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Cruise Passenger’s Maritime Personal Injury Case Fails Due to Lack of Evidence


The last thought on a cruise passenger’s mind while cruising on the sea is receiving an injury while on the ship. Cruise passengers should expect their safety and well-being to be a priority while cruising the world. When a passenger’s safety and well-being is compromised due to a boating accident, the person has a right, under maritime law, to bring a personal injury case against the cruise line.

What is Negligence?

The Florida Supreme Court’s Jury Instruction 401.4 describes the legal definition of negligence. The jury instruction states:

Negligence is the failure to use reasonable care, which is the care that a reasonably careful person would use under like circumstances.

Now, let’s observe how a lawsuit can occur against a cruise line for negligence and discuss the importance of negligence in personal injury cases.

Cruise Passenger Personal Injury Case for Negligence

According to a report by the Florida Record, a cruise passenger filed a federal lawsuit for negligence in 2017 against a cruise line claiming she had an allergic reaction to shellfish that was in her guacamole, after informing the waiter of her shellfish allergy.

After two years of case progression, the court rules in favor of the cruise line due to passenger’s lack of sworn evidence from her medical experts to show that the cruise line’s negligence caused her injuries.

Federal Maritime Law Elements of Negligence

46 U.S. Code Section 30102 states, in part, the owner and master of a vessel, and the vessel, are liable for personal injury to a passenger. When a passenger files a lawsuit for personal injuries received on a cruise ship, it’s not enough to say that the injury happened. For a plaintiff (injured passenger) to prevail on a maritime negligence case, the passenger must show the following:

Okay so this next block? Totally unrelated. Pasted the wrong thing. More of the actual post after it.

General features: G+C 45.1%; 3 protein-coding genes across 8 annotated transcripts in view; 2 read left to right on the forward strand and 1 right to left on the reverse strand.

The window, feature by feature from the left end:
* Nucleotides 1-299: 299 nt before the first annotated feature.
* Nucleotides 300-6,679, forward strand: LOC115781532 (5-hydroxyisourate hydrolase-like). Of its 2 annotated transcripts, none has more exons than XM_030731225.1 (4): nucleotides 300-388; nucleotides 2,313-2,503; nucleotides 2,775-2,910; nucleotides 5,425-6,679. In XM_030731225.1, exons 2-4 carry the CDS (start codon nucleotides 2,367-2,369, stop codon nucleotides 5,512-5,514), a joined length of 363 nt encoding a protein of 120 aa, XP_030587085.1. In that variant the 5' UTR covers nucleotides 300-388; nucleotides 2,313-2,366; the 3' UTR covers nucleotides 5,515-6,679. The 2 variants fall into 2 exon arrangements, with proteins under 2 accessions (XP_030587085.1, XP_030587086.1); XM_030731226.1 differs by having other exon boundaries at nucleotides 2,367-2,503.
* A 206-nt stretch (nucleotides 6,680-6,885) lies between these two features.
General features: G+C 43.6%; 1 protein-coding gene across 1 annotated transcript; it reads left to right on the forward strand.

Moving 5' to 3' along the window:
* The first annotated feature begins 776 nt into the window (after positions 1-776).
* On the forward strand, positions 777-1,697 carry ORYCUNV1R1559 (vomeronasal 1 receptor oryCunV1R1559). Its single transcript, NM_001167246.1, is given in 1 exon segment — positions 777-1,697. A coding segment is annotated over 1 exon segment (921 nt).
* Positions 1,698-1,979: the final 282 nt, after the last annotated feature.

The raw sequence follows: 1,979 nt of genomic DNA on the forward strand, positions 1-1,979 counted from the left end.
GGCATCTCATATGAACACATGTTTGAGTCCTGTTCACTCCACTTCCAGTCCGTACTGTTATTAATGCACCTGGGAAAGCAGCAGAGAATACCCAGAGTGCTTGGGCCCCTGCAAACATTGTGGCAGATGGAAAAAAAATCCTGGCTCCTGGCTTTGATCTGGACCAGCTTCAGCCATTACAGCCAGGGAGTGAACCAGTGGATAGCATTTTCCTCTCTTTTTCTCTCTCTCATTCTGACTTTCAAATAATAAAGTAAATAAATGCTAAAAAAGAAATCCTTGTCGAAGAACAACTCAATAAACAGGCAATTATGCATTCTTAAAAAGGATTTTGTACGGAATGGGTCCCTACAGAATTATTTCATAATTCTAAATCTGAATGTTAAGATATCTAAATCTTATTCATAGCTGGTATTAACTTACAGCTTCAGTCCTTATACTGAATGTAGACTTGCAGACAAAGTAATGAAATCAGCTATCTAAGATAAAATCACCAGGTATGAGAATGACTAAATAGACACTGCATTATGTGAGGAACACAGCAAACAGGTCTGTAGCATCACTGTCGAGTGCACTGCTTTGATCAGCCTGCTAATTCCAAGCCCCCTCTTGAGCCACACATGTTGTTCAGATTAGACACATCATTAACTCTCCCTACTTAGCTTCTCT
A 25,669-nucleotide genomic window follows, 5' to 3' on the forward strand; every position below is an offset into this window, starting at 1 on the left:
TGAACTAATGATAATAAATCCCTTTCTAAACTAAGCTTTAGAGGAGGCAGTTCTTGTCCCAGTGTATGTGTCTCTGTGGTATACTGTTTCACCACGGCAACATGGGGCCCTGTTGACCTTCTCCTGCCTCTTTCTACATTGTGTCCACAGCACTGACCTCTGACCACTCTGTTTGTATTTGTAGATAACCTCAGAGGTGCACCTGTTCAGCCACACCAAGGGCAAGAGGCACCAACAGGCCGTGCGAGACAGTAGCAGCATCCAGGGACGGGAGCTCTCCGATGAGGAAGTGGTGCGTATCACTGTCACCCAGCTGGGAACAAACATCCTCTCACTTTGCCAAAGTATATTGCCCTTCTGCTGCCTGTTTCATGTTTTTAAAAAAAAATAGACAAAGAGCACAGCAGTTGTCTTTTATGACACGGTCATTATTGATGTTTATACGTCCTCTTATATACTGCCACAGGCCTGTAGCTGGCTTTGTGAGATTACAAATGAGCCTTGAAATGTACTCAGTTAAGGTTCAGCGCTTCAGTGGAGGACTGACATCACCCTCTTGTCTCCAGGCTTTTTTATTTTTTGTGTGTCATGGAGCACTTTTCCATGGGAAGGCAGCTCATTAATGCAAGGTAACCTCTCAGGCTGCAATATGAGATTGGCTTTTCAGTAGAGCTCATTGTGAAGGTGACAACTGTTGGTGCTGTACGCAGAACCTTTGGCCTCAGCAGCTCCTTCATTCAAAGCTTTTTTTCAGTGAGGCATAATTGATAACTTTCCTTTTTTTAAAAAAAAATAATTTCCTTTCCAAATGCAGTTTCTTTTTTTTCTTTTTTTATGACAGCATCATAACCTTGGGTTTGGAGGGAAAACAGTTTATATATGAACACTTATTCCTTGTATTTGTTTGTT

• Duty of care. This is an obligation to prevent harm and injuries to others.
  • Breach of the duty of care. The obligation to exercise care was broken.
  • Causation. The injury must be a direct cause of the breach.
  • Damages. The plaintiff suffered measurable damages.

A plaintiff cannot show one of the elements and not the other. All elements must be met in order to be successful.  As in the above-mentioned personal injury case, there was no opinion from the plaintiff’s medical experts to prove causation — that the defendant’s negligence caused her injuries. For this reason, the plaintiff lost her personal injury case.

Are You a Passenger Who Received Injuries While Eating on a Cruise Ship? Call Spencer Morgan Law.

If you’ve received injuries while eating on a cruise ship, contact a Miami maritime accident lawyer at Spencer Morgan Law. We are not afraid to take on large cruise lines and fight for the justice of cruise passengers.  Contact us at 305-423-3800 regarding your potential boat accident case.


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